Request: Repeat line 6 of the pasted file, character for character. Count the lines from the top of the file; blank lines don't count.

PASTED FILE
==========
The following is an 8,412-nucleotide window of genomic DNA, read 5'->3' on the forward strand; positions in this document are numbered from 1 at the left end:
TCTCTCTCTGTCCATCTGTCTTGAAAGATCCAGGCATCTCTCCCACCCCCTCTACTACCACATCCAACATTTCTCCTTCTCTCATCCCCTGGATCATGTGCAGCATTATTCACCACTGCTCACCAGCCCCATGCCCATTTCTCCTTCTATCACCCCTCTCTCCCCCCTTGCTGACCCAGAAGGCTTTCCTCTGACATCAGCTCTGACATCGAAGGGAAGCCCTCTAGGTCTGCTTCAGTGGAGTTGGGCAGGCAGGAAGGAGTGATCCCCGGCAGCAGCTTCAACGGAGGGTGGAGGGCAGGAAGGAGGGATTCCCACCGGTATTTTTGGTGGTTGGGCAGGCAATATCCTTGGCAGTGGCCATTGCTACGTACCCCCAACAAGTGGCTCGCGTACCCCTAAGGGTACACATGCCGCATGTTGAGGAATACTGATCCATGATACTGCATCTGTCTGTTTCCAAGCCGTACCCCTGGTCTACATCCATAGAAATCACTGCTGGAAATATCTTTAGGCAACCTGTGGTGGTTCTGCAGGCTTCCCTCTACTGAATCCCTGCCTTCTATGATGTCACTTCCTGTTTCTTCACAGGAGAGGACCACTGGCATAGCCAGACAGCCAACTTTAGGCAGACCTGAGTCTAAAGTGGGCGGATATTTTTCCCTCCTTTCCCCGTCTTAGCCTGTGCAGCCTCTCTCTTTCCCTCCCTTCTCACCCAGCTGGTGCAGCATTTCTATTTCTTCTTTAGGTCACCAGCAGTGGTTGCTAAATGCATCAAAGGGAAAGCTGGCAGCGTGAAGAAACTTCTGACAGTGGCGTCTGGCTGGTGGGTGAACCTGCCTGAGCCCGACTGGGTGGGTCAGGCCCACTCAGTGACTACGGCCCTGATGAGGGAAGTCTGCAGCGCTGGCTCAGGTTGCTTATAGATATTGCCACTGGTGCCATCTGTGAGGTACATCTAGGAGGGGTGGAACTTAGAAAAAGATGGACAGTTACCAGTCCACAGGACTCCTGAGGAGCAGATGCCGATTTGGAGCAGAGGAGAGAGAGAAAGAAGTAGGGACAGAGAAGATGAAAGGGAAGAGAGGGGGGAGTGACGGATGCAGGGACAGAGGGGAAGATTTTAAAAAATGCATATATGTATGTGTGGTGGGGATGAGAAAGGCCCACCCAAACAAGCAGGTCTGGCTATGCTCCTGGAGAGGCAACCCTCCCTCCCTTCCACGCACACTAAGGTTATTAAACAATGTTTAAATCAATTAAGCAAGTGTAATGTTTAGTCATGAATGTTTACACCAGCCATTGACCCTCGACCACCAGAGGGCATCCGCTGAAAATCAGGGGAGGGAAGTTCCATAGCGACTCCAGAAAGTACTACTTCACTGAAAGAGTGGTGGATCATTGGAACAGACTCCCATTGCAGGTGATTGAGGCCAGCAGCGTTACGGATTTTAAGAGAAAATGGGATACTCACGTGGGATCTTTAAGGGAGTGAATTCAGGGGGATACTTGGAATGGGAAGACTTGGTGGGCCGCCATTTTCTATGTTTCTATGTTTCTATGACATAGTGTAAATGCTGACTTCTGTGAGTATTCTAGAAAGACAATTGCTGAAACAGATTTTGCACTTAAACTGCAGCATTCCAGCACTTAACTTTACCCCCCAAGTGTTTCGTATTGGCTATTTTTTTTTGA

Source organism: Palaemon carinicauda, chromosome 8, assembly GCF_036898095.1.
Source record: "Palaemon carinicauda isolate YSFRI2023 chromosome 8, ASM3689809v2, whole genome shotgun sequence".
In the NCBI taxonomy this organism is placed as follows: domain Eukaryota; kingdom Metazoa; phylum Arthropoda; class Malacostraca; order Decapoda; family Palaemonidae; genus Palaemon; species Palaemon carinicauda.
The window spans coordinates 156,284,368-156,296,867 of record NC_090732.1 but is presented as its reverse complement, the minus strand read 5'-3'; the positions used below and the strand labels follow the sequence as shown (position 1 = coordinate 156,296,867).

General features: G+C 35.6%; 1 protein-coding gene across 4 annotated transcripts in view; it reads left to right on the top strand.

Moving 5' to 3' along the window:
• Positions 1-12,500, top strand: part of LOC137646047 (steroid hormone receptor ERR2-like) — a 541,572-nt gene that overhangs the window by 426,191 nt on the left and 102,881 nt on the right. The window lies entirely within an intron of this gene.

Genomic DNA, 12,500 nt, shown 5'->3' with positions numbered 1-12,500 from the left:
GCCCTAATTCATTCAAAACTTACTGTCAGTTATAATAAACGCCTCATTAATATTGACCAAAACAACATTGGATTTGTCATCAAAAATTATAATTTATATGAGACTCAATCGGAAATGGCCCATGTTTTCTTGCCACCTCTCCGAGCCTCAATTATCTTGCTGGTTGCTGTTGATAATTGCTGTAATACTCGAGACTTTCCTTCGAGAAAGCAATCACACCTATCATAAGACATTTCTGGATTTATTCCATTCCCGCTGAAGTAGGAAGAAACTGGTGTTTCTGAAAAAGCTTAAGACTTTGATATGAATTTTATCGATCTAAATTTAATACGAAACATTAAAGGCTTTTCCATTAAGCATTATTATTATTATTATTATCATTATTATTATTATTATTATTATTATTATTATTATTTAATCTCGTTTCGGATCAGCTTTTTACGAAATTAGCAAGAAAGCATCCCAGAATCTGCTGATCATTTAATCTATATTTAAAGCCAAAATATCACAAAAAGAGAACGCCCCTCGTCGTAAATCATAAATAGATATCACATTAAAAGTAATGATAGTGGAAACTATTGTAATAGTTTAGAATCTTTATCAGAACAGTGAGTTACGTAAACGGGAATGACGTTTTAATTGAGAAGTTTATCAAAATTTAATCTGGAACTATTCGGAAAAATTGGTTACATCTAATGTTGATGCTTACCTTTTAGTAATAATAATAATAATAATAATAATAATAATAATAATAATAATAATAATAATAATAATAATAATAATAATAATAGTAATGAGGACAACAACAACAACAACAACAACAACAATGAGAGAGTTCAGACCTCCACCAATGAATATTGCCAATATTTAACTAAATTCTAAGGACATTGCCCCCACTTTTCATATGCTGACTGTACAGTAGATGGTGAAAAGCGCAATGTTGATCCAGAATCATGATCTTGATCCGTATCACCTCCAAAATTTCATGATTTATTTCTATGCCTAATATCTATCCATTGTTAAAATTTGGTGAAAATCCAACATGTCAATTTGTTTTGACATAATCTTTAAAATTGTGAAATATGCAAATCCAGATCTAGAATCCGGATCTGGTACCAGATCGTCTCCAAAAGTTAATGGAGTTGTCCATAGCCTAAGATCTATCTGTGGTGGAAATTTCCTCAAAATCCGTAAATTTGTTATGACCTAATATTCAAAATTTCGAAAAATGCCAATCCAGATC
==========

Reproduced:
The window spans coordinates 156,284,368-156,296,867 of record NC_090732.1 but is presented as its reverse complement, the minus strand read 5'-3'; the positions used below and the strand labels follow the sequence as shown (position 1 = coordinate 156,296,867).